Blue J L&E correctly predicted that the notice period would be much higher than the rule of thumb. Further, it also suggested that the notice period would be greater than previous cases where employees appeared analogous to Mr. Paulin in terms of length of service. The court stated at para. 68: “In asking a senior civil servant to leave the civil service and the accrued entitlements accumulated over the course of that service, the Commission should have expected to pay out a higher than normal notice period.”
This case illustrates how Blue J L&E’s machine learning can provide more accurate predictions than our competitors. It is imperative to include all relevant information in the prediction, rather than relying on just a few factors. Relying on the outcomes of superficially analogous precedents can be costly.
What Constitutes Inducement?
Longer notice periods are awarded in cases of inducement to recognize a worker’s reliance and expectation interests. Accordingly, an employer should only be subject to the obligation to provide an increased notice period where the new employer has made strong promises of security in the new employment relationship. The following examples demonstrate what may constitute “inducement:”
- A significant increase in salary or benefits, or a signing bonus. See for example, Evans v. Paradigm Capital Inc., 2016 ONSC 4286 and Asgari v. 975866 Ontario Ltd., 2015 ONSC 7508.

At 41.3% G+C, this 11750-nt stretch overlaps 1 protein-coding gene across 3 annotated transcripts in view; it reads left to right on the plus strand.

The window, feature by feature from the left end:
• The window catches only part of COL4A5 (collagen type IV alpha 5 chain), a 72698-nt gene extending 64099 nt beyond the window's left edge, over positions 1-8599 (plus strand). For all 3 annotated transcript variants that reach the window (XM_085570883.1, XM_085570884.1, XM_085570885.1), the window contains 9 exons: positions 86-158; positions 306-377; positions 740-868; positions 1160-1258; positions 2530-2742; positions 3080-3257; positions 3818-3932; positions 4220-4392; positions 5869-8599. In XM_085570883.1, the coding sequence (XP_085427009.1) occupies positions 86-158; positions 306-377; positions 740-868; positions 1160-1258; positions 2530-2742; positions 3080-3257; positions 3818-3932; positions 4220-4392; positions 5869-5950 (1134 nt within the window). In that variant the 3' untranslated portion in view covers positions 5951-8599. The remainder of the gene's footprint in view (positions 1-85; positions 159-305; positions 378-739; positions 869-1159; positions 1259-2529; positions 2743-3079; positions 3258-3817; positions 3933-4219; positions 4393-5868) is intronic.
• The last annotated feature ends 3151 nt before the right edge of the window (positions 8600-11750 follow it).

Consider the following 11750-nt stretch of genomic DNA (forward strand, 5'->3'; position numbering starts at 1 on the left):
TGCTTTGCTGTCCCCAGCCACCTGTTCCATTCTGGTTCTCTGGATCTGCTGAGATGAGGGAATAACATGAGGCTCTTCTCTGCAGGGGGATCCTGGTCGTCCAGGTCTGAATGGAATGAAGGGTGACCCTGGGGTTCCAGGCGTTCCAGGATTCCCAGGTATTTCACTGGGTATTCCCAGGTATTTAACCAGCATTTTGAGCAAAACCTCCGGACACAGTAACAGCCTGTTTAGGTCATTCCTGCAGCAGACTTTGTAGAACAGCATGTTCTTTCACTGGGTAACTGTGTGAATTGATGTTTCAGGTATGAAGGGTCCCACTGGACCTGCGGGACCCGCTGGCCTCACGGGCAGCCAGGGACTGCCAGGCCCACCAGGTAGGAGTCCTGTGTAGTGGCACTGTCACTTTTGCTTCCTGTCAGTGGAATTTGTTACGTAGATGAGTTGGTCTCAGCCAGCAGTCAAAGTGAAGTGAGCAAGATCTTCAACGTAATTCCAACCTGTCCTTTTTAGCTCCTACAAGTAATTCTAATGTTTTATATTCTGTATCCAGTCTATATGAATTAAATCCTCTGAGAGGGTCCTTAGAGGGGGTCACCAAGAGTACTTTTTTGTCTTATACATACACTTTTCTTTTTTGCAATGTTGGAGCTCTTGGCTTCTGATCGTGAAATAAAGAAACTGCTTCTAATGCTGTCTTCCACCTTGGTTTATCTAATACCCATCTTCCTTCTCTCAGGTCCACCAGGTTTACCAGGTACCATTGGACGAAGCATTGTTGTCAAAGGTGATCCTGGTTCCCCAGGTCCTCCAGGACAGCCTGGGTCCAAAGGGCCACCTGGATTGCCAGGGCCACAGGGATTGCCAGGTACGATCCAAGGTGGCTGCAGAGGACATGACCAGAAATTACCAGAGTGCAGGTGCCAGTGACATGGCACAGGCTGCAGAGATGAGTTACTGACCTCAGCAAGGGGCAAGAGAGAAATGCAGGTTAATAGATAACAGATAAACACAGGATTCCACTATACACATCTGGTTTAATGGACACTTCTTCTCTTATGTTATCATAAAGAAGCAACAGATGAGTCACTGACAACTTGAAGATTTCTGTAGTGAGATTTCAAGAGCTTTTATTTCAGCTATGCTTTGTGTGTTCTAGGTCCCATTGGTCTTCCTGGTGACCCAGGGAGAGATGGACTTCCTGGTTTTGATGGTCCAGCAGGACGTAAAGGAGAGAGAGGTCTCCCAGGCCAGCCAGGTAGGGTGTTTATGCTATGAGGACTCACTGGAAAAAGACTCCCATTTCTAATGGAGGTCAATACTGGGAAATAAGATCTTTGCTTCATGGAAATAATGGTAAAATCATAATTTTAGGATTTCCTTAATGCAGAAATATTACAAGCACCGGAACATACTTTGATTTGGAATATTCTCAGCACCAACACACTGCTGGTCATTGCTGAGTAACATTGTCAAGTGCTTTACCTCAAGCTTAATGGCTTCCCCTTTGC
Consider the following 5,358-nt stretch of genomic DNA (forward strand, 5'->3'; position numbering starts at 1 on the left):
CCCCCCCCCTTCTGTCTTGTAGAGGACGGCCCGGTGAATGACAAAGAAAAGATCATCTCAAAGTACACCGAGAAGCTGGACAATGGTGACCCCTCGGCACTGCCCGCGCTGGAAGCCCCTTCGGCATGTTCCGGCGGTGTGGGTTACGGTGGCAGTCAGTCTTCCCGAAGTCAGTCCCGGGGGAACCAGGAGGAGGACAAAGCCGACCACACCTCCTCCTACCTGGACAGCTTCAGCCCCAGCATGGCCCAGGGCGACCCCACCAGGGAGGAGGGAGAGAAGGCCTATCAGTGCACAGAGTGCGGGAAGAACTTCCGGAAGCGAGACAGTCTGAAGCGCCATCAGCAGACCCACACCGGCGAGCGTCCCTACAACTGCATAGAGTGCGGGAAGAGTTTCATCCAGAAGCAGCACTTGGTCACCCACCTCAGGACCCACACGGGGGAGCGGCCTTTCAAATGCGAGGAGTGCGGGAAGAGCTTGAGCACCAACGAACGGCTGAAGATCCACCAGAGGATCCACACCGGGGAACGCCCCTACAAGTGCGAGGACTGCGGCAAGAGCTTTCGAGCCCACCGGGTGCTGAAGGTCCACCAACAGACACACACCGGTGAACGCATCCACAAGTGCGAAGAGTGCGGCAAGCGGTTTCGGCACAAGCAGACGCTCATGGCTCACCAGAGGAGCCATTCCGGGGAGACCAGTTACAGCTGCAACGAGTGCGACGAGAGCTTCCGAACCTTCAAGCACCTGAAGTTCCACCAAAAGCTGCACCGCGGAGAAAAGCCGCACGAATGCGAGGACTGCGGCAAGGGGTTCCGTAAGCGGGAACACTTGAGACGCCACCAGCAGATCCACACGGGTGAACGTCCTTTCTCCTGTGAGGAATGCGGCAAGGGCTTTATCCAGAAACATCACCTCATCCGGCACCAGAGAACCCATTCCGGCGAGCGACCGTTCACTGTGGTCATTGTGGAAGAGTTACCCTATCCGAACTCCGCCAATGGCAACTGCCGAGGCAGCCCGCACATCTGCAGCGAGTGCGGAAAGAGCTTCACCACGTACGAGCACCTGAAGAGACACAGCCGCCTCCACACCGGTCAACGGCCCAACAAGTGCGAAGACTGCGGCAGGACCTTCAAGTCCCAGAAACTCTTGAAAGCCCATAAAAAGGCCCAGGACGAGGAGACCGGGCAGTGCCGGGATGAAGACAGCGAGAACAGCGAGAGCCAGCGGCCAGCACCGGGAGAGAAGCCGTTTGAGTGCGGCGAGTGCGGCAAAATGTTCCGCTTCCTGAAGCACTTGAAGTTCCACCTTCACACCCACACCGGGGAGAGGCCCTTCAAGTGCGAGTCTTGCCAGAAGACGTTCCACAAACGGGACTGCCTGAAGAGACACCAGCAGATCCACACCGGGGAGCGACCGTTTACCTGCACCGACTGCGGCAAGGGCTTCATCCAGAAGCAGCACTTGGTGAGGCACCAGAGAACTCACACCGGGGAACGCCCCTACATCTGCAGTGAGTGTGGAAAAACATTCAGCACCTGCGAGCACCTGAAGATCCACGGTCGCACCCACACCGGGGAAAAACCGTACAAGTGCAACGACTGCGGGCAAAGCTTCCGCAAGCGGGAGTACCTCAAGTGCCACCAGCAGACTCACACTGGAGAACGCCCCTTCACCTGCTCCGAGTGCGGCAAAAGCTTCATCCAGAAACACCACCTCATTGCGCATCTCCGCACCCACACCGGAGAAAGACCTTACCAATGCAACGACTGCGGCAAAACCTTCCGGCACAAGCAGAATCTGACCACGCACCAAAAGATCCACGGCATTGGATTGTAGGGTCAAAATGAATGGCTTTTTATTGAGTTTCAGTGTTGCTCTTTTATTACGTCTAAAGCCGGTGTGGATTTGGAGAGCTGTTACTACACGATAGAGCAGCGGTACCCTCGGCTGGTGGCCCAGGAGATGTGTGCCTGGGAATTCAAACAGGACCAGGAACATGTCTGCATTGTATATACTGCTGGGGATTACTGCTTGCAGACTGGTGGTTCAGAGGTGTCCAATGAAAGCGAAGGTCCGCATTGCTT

- A promise of managerial responsibility. See for example Gjema v. Mercury Specialty Products Inc., 2012 MBQB 83.
- Cold-calls or unsolicited and persistent recruitment. See for example Butcher v. Protagon Display Inc., (2011) 215 A.C.W.S. (3d) 382 (OSCJ).
- A promise of secure employment until retirement. See for example Baldwin v. Quinsam Coal Corp., 1999 CanLII 4931 (BCSC).
Employers should be aware that making these kinds of promises upon hiring a worker may necessitate a longer notice award if the worker is later dismissed.
How Does Inducement Interact with Other Factors?
The impact of inducement on the reasonable notice award depends on the other circumstances present in the case. Inducement has a strong effect where the employee’s period of service with the new employer is short. The significance of inducement decreases as the length of service increases. Inducement has an even stronger effect where the employee relocated for the new position.
Blue J L&E is the only legal research tool that uses the power of machine learning to map the connections between all the facts in a reasonable notice case. Our approach allows us to provide accurate predictions based on all the circumstances and nuances of a particular case.
Notice periods can be significantly influenced by whether a worker was induced from secure employment, especially where the worker relocated for their new position.
In a recent comparison of predictive tools, we found that Blue J L&E was 90% accurate and with a narrow range of just over 1 month on average. Other predictive tools were less accurate or less precise as they failed to take into account all relevant factors.